Rossi’s new creation could have marked the beginning of a Jewish musical renaissance: for the first time in modern history, a Jewish centre was cultivating its own music in the style of its time, beyond the traditional sounds of the synagogue and everyday life. Unfortunately this social and musical Jewish revolution was not to be. The place which could have become its centre - the Mantuan Ghetto - was severely damaged during the occupation of the city by Austrain imperial troops in 1630. There are no surviving references to Rossi after this point. It may be that the composer died around the same time; the circumstances under which his life ended, like so many other details in his biography, still remain a mystery.   Rossi’s aim, as stated in the preface to Hashirim Asher Li’Shlomo, was to

ornament and elevate Hebrew prayer by setting the ancient texts to a new kind of music. Rossi follows the accents of the Hebrew declamation, merely adorning it with simple harmonies. Thus, the listener can easily follow the text while enjoying the beautifully delicate music. By using these simple tools, Rossi aims to touch the hearts of the listeners, rather than to impress them. © Elam Rotem, 2013

For additional content, including full German translation, please email 9


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1. PSALM 128: SHIR HAMMA’ALÓT, ASHRÉI KOL YERÉ ADONÁI A song of ascents. Blessed are all who fear the Lord, Who walk in obedience to him. You will eat the fruit of your labor; Blessings and prosperity will be yours. Your wife will be like a fruitful vine within your house; Your children will be like olive shoots Around your table. This will be the blessing for the man who fears the Lord. May the Lord bless you from Zion; May you see the prosperity of Jerusalem All the days of your life. May you live to see your children’s children; Peace be to Israel.


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3. SFOGAVA CON LE STELLE Poem by Ottavio Rinuccini (1562-1621) Sfogava con le stelle Un infermo d’amore, Sotto notturno ciel, il suo dolore; E dicea, fisso in loro: ‘O imagini belle De l’idol mio ch’adoro, Si come a me mostrate, Mentre così splendete, La sua rara beltate, Così mostraste a lei, Mentre cotanto ardete, I vivi ardori miei: La fareste, col vostro aureo sembiante, Pietosa sì, com’hor me fate amante.’ A lovesick man poured forth To the stars In the night-time sky, his grief, And said, his eyes fixed on them: ‘Oh beautiful images Of my idol, whom I adore, Just as you show me, While you so glitter, Her rare beauty, So may you show her, While you so strongly burn, My living fires; With your golden features, you might make her Merciful, just as you now make me amorous.’ 13 6390 LR CKR 429 IL_MANTOVANO_HEBREO_BOOKLET_32PP FINAL.indd 13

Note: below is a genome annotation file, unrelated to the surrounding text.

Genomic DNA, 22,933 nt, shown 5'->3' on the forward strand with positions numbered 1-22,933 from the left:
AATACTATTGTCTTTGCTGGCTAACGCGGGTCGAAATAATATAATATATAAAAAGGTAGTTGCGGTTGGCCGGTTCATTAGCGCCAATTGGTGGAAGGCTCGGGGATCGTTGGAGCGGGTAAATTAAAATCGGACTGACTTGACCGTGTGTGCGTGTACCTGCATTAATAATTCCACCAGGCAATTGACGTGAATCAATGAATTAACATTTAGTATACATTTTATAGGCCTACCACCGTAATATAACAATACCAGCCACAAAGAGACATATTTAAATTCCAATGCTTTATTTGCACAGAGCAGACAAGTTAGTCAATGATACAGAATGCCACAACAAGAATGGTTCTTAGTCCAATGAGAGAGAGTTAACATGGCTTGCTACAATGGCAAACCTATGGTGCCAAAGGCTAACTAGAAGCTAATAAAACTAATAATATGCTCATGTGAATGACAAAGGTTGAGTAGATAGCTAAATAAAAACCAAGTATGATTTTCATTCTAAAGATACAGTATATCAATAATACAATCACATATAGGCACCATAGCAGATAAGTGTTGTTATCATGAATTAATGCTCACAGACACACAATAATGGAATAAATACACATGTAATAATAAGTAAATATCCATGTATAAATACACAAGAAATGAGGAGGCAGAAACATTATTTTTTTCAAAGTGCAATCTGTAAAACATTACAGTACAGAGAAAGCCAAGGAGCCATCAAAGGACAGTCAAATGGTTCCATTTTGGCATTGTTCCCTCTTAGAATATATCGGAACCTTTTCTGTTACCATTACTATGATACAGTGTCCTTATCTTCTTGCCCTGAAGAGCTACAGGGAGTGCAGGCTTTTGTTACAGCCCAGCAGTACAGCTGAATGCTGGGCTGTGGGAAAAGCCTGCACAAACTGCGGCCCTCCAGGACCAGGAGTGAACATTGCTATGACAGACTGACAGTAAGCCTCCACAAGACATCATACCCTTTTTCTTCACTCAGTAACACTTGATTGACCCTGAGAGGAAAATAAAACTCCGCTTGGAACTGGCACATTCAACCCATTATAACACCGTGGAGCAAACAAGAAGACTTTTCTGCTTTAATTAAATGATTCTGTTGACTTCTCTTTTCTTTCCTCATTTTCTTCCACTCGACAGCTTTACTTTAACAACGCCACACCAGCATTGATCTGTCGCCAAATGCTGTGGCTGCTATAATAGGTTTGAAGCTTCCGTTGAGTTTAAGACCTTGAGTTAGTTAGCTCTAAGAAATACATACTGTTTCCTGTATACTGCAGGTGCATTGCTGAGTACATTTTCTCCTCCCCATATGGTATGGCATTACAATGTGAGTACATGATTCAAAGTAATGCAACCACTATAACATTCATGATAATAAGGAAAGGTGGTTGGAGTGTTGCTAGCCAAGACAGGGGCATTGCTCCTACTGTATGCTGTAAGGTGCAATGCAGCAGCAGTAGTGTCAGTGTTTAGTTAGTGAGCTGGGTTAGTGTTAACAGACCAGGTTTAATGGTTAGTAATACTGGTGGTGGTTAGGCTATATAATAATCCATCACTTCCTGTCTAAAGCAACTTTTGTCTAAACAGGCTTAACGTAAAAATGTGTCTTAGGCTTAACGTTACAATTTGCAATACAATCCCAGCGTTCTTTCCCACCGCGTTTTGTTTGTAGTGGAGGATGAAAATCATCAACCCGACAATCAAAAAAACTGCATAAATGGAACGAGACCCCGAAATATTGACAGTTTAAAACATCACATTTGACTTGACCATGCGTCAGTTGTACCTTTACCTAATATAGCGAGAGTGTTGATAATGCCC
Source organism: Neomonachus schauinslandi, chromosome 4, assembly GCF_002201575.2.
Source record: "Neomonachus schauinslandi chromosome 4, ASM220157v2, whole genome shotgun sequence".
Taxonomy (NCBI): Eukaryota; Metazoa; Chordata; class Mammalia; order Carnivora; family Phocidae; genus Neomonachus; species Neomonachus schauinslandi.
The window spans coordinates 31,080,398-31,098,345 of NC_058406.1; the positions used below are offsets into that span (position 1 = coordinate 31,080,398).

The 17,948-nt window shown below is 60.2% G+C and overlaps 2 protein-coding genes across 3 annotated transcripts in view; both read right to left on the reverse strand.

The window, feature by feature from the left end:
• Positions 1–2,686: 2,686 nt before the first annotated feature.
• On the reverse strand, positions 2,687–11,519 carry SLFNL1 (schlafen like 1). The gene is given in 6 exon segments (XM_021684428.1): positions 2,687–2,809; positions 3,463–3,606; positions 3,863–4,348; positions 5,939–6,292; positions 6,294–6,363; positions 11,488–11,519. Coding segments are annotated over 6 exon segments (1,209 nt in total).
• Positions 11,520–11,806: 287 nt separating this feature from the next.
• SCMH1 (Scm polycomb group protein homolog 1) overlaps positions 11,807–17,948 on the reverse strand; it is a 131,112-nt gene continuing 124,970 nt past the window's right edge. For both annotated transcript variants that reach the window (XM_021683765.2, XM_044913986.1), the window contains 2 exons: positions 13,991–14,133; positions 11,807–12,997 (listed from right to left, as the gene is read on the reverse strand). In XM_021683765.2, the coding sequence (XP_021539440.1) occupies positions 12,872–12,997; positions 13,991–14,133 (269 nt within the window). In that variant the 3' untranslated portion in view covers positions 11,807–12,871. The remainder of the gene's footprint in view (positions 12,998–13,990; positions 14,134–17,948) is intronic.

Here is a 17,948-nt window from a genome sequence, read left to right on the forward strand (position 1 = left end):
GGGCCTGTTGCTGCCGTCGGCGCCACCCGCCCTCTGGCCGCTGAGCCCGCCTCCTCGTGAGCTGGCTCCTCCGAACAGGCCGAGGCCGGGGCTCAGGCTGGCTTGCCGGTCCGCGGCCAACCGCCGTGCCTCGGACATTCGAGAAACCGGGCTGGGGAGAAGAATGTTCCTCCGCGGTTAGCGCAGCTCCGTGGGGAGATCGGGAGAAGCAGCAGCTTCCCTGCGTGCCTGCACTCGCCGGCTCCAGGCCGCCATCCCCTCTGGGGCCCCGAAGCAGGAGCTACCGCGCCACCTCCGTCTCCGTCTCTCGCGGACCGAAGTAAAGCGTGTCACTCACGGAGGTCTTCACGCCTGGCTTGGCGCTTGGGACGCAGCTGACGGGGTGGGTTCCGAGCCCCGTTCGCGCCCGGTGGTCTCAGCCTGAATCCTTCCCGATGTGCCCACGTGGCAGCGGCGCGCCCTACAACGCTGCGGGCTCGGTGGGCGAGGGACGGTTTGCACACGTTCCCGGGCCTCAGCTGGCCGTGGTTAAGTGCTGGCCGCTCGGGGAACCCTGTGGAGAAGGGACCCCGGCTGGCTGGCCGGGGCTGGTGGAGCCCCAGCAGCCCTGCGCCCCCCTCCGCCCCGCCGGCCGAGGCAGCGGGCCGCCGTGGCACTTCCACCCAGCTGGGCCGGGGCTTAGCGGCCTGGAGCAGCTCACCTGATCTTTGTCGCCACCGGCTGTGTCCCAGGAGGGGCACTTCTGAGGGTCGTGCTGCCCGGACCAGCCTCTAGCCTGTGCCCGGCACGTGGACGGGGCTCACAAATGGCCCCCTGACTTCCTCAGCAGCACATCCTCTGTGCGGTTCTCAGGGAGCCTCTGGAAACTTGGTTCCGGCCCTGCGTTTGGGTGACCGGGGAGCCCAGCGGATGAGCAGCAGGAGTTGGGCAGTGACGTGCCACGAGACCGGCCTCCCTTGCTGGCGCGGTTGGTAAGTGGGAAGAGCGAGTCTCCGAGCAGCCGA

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5. TU PARTI, AHI LASSO Poem by Giovan Battista Marino (1569-1625) Tu parti, ahi lasso, e il core Mi parte il tuo partire; E fra il dubbio e il martire, Mentre ch’io tremo e piango, Muto amante rimango. Ma se tremando, agghiaccio, Miseramente taccio, Parla il silentio e fanno ufficio intanto Gl’occhi di bocca, e di parole il pianto. You are parting, alas, And your parting parts my heart; And among doubts and torments, While I tremble and weep, I remain a speechless lover. But though in trembling I freeze Miserably, and stay silent, The silence speaks, and meantime The eyes act for the mouth, and the tears for the words.


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6. COR MIO, DEH NON LANGUIRE Poem by Giovanni Guarini (1538-1612) Cor mio, deh, non languire, Che fai teco languir l’anima mia. Odi i caldi sospiri: a te gl’invia La pietate e ‘l desire. S’io ti potessi dar morend’aita, Morrei per darti vita. Ma vive ohimè, ch’ingiustamente more, Chi vivo tien ne l’altrui petto il core. My heart, oh, do not languish, For you make my soul languish with you. Hear my hot sighs: they are sent to you By pity and desire. If I could give you help by dying, I would die to give you life. But, alas, lives the one, who unjustly dies For keeping his heart alive in another’s breast.